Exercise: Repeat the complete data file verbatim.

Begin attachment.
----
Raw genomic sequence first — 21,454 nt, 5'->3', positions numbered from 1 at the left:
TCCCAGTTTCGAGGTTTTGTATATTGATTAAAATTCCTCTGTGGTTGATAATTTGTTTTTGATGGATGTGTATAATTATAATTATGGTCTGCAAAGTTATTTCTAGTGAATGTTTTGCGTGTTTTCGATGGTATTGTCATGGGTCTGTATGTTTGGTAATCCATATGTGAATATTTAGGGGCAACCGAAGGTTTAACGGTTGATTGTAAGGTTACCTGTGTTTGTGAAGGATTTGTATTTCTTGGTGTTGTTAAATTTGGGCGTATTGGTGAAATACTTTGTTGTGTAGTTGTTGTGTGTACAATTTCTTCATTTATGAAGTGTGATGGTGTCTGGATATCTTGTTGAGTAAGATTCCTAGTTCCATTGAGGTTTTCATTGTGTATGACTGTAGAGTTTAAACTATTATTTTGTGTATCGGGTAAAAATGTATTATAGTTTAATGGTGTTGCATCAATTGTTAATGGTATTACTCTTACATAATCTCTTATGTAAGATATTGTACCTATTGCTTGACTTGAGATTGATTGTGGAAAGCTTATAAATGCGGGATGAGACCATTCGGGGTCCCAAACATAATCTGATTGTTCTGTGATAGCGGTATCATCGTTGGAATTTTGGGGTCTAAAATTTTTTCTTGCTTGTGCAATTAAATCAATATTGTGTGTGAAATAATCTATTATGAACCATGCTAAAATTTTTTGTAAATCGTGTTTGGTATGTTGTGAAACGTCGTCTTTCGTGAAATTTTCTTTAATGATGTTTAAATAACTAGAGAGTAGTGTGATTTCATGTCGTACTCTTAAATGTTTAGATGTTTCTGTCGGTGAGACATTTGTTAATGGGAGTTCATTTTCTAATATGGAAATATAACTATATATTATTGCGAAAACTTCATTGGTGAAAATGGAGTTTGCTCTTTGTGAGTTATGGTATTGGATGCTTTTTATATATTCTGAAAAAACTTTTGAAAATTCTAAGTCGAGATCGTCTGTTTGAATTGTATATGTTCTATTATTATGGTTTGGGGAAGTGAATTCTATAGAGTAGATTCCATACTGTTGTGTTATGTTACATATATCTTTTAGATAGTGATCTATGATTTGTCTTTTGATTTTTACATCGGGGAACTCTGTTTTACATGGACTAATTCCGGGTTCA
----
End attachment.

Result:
Raw genomic sequence first — 21,454 nt, 5'->3', positions numbered from 1 at the left:
TCCCAGTTTCGAGGTTTTGTATATTGATTAAAATTCCTCTGTGGTTGATAATTTGTTTTTGATGGATGTGTATAATTATAATTATGGTCTGCAAAGTTATTTCTAGTGAATGTTTTGCGTGTTTTCGATGGTATTGTCATGGGTCTGTATGTTTGGTAATCCATATGTGAATATTTAGGGGCAACCGAAGGTTTAACGGTTGATTGTAAGGTTACCTGTGTTTGTGAAGGATTTGTATTTCTTGGTGTTGTTAAATTTGGGCGTATTGGTGAAATACTTTGTTGTGTAGTTGTTGTGTGTACAATTTCTTCATTTATGAAGTGTGATGGTGTCTGGATATCTTGTTGAGTAAGATTCCTAGTTCCATTGAGGTTTTCATTGTGTATGACTGTAGAGTTTAAACTATTATTTTGTGTATCGGGTAAAAATGTATTATAGTTTAATGGTGTTGCATCAATTGTTAATGGTATTACTCTTACATAATCTCTTATGTAAGATATTGTACCTATTGCTTGACTTGAGATTGATTGTGGAAAGCTTATAAATGCGGGATGAGACCATTCGGGGTCCCAAACATAATCTGATTGTTCTGTGATAGCGGTATCATCGTTGGAATTTTGGGGTCTAAAATTTTTTCTTGCTTGTGCAATTAAATCAATATTGTGTGTGAAATAATCTATTATGAACCATGCTAAAATTTTTTGTAAATCGTGTTTGGTATGTTGTGAAACGTCGTCTTTCGTGAAATTTTCTTTAATGATGTTTAAATAACTAGAGAGTAGTGTGATTTCATGTCGTACTCTTAAATGTTTAGATGTTTCTGTCGGTGAGACATTTGTTAATGGGAGTTCATTTTCTAATATGGAAATATAACTATATATTATTGCGAAAACTTCATTGGTGAAAATGGAGTTTGCTCTTTGTGAGTTATGGTATTGGATGCTTTTTATATATTCTGAAAAAACTTTTGAAAATTCTAAGTCGAGATCGTCTGTTTGAATTGTATATGTTCTATTATTATGGTTTGGGGAAGTGAATTCTATAGAGTAGATTCCATACTGTTGTGTTATGTTACATATATCTTTTAGATAGTGATCTATGATTTGTCTTTTGATTTTTACATCGGGGAACTCTGTTTTACATGGACTAATTCCGGGTTCA